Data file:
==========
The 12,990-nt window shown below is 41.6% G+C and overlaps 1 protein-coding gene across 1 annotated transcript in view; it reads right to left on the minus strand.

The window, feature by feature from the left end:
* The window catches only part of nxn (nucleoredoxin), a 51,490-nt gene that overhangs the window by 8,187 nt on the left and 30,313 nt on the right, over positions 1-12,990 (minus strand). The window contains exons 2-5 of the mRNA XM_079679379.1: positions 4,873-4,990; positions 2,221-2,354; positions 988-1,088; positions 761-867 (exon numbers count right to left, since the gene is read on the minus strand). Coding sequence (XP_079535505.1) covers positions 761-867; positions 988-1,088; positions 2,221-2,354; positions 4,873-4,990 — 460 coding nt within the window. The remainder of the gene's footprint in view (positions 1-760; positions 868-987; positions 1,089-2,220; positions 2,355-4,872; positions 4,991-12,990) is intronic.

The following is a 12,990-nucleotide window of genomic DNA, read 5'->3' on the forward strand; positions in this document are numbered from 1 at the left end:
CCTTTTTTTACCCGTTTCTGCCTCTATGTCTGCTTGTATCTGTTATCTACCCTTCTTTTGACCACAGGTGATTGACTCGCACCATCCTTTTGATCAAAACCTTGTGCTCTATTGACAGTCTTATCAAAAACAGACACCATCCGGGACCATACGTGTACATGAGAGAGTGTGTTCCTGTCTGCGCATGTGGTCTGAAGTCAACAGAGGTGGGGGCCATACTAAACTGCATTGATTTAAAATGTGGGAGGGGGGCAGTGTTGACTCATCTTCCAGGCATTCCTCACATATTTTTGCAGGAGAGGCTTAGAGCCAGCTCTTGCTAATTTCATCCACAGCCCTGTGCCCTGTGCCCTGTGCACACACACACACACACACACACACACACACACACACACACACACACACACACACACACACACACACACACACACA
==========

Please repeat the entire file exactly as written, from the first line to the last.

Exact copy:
The 12,990-nt window shown below is 41.6% G+C and overlaps 1 protein-coding gene across 1 annotated transcript in view; it reads right to left on the minus strand.

The window, feature by feature from the left end:
* The window catches only part of nxn (nucleoredoxin), a 51,490-nt gene that overhangs the window by 8,187 nt on the left and 30,313 nt on the right, over positions 1-12,990 (minus strand). The window contains exons 2-5 of the mRNA XM_079679379.1: positions 4,873-4,990; positions 2,221-2,354; positions 988-1,088; positions 761-867 (exon numbers count right to left, since the gene is read on the minus strand). Coding sequence (XP_079535505.1) covers positions 761-867; positions 988-1,088; positions 2,221-2,354; positions 4,873-4,990 — 460 coding nt within the window. The remainder of the gene's footprint in view (positions 1-760; positions 868-987; positions 1,089-2,220; positions 2,355-4,872; positions 4,991-12,990) is intronic.

The following is a 12,990-nucleotide window of genomic DNA, read 5'->3' on the forward strand; positions in this document are numbered from 1 at the left end:
CCTTTTTTTACCCGTTTCTGCCTCTATGTCTGCTTGTATCTGTTATCTACCCTTCTTTTGACCACAGGTGATTGACTCGCACCATCCTTTTGATCAAAACCTTGTGCTCTATTGACAGTCTTATCAAAAACAGACACCATCCGGGACCATACGTGTACATGAGAGAGTGTGTTCCTGTCTGCGCATGTGGTCTGAAGTCAACAGAGGTGGGGGCCATACTAAACTGCATTGATTTAAAATGTGGGAGGGGGGCAGTGTTGACTCATCTTCCAGGCATTCCTCACATATTTTTGCAGGAGAGGCTTAGAGCCAGCTCTTGCTAATTTCATCCACAGCCCTGTGCCCTGTGCCCTGTGCACACACACACACACACACACACACACACACACACACACACACACACACACACACACACACACACACACACACACA